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Re: Reed Elsevier as "Green" publisher

   [Apologies for posting to both lists, but I believe this issue is
   of sufficient joint importance and timeliness to warrant call for
   consideration by both the librarians' list and the scientists'
   list. S.H.]

On Mon, 31 May 2004, Joseph J. Esposito wrote:

> 1.  Does anyone know of any library cancellations of journals because of
> the availability of some or all of the articles in such journals in self-
> or institutional archives?  I do not know of any such cancellations
> myself, but I wonder if I am once again embarrassingly underinformed.

I know of precisely the opposite, and it is very important to understand
that a flurry of journal cancellations by libraries would be precisely the
*wrong* way either to greet and encourage journals going green or to
encourage authors to act upon it by self-archiving. This is yet another
example of the very urgent need to unbundle the journal affordability
problem from the access/impact problem.

    Harnad, S., Brody, T., Vallieres, F., Carr, L., Hitchcock,
    Gingras, Y., Oppenheim, C., Stamerjohanns, H., & Hilf, E.R. (2004)
    The green and the gold roads to Open Access. Nature (web focus)

The case illustrating the opposite is physics, in which there has been
substantial self-archiving since 1991, with some fields already at 100% OA
(Open Access) for years now. There have been no journal cancellations as a
result; rather, the result was that the American Physical Society (APS),
the publisher of the most important journals in the field, was the first
publisher to go green, many years ago. It would have been a great shame,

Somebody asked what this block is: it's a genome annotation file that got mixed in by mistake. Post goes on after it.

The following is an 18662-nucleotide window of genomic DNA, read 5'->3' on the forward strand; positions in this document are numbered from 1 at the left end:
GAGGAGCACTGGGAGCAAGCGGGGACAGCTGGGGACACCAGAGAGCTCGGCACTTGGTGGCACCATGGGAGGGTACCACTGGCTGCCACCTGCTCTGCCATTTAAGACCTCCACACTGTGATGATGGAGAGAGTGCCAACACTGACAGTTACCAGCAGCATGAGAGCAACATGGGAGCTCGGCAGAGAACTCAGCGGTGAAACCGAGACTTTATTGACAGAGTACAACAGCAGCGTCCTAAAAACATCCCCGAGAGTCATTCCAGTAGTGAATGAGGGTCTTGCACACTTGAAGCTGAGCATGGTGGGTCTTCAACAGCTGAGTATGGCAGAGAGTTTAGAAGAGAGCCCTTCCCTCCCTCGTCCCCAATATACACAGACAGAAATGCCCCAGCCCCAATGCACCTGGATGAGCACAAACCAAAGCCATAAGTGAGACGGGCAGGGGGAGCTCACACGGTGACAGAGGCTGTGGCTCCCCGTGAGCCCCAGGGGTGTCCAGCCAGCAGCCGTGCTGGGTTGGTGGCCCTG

extremely short-sighted, and an even greater retardant on OA, if the
reward for their pains had been cancellation!

   "Evolving APS Copyright Policy (American Physical Society)" Blume (1999)

An even stronger counterexample comes from the very area of physics where
self-archiving first flourished, and where it reached 100% first: High
Energy Physics (HEP):

    (We don't have the data for HEP alone, but they are a subset of nuclear
    and particle physics, which is now at approximately 50% OA overall:
    please compare the green bars in nuclear/particle physics alone
    with those for all fields of physics:
    http://www.ecs.soton.ac.uk/~harnad/Temp/self-archiving_files/Slide0031.gif )

The Journal of High Energy Physics (JHEP) was "born gold" in 1997, that
is, it was created as an OA journal in this field that had already been
self-archiving since 1991 and was already at or near 100% OA by 1997.
Within one year, JHEP achieved an ISI impact factor of 6.6
http://www.ecs.soton.ac.uk/~harnad/Hypermail/Amsci/1814.html and it just
kept rising:

Nevertheless, by 2002, JHEP had difficulty making ends meet as an OA
journal, so it converted from gold to green, the title being taken over by
the Institute of Physics (IOP) and offered on the usual
subscription/license toll-access model.

    "JHEP will convert from toll-free-access to toll-based access" Harnad (2002)

The first thing to note is that in that case institutional libraries did
exactly the *right* thing, which was to subscribe to JHEP in virtue of the
fact that it was an important, high-quality, high-impact journal.